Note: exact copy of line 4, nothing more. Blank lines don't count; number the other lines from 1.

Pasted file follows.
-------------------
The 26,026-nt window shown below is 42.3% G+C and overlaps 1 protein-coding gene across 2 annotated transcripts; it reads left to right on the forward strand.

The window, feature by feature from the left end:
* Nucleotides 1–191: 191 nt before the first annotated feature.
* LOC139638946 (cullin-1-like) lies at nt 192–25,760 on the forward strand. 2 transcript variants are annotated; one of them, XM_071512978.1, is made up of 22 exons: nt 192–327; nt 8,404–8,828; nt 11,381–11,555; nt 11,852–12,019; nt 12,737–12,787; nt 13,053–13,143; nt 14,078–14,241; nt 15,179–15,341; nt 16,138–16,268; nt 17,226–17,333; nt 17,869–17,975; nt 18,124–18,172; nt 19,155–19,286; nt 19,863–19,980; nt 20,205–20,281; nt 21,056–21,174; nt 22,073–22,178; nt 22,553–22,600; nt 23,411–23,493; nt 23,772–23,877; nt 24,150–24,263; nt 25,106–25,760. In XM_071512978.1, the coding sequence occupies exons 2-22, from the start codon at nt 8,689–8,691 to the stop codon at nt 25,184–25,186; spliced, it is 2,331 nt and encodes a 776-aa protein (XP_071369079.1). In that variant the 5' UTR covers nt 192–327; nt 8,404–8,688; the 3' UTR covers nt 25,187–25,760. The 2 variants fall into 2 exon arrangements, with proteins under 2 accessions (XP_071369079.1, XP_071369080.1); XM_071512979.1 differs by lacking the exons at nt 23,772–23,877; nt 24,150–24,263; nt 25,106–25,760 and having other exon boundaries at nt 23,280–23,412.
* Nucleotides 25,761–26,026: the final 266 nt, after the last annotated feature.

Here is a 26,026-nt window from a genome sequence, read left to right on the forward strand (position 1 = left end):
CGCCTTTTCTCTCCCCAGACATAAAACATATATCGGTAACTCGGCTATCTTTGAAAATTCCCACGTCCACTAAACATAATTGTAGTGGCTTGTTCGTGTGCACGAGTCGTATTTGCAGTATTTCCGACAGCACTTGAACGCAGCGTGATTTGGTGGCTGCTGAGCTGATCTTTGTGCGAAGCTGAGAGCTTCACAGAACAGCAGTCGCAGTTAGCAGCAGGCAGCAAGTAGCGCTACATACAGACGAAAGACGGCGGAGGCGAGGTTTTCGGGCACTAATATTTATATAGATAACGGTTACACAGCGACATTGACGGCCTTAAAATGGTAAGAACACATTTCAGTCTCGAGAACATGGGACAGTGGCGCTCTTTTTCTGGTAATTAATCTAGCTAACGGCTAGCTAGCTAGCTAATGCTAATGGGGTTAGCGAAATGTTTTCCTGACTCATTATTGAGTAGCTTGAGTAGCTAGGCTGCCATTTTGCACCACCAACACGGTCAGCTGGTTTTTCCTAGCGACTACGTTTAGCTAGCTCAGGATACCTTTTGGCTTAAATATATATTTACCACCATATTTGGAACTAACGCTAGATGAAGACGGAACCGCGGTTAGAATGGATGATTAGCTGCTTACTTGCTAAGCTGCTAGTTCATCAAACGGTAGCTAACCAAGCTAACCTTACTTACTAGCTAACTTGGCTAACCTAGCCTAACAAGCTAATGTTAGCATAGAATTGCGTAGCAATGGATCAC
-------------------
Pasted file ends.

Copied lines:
* LOC139638946 (cullin-1-like) lies at nt 192–25,760 on the forward strand. 2 transcript variants are annotated; one of them, XM_071512978.1, is made up of 22 exons: nt 192–327; nt 8,404–8,828; nt 11,381–11,555; nt 11,852–12,019; nt 12,737–12,787; nt 13,053–13,143; nt 14,078–14,241; nt 15,179–15,341; nt 16,138–16,268; nt 17,226–17,333; nt 17,869–17,975; nt 18,124–18,172; nt 19,155–19,286; nt 19,863–19,980; nt 20,205–20,281; nt 21,056–21,174; nt 22,073–22,178; nt 22,553–22,600; nt 23,411–23,493; nt 23,772–23,877; nt 24,150–24,263; nt 25,106–25,760. In XM_071512978.1, the coding sequence occupies exons 2-22, from the start codon at nt 8,689–8,691 to the stop codon at nt 25,184–25,186; spliced, it is 2,331 nt and encodes a 776-aa protein (XP_071369079.1). In that variant the 5' UTR covers nt 192–327; nt 8,404–8,688; the 3' UTR covers nt 25,187–25,760. The 2 variants fall into 2 exon arrangements, with proteins under 2 accessions (XP_071369079.1, XP_071369080.1); XM_071512979.1 differs by lacking the exons at nt 23,772–23,877; nt 24,150–24,263; nt 25,106–25,760 and having other exon boundaries at nt 23,280–23,412.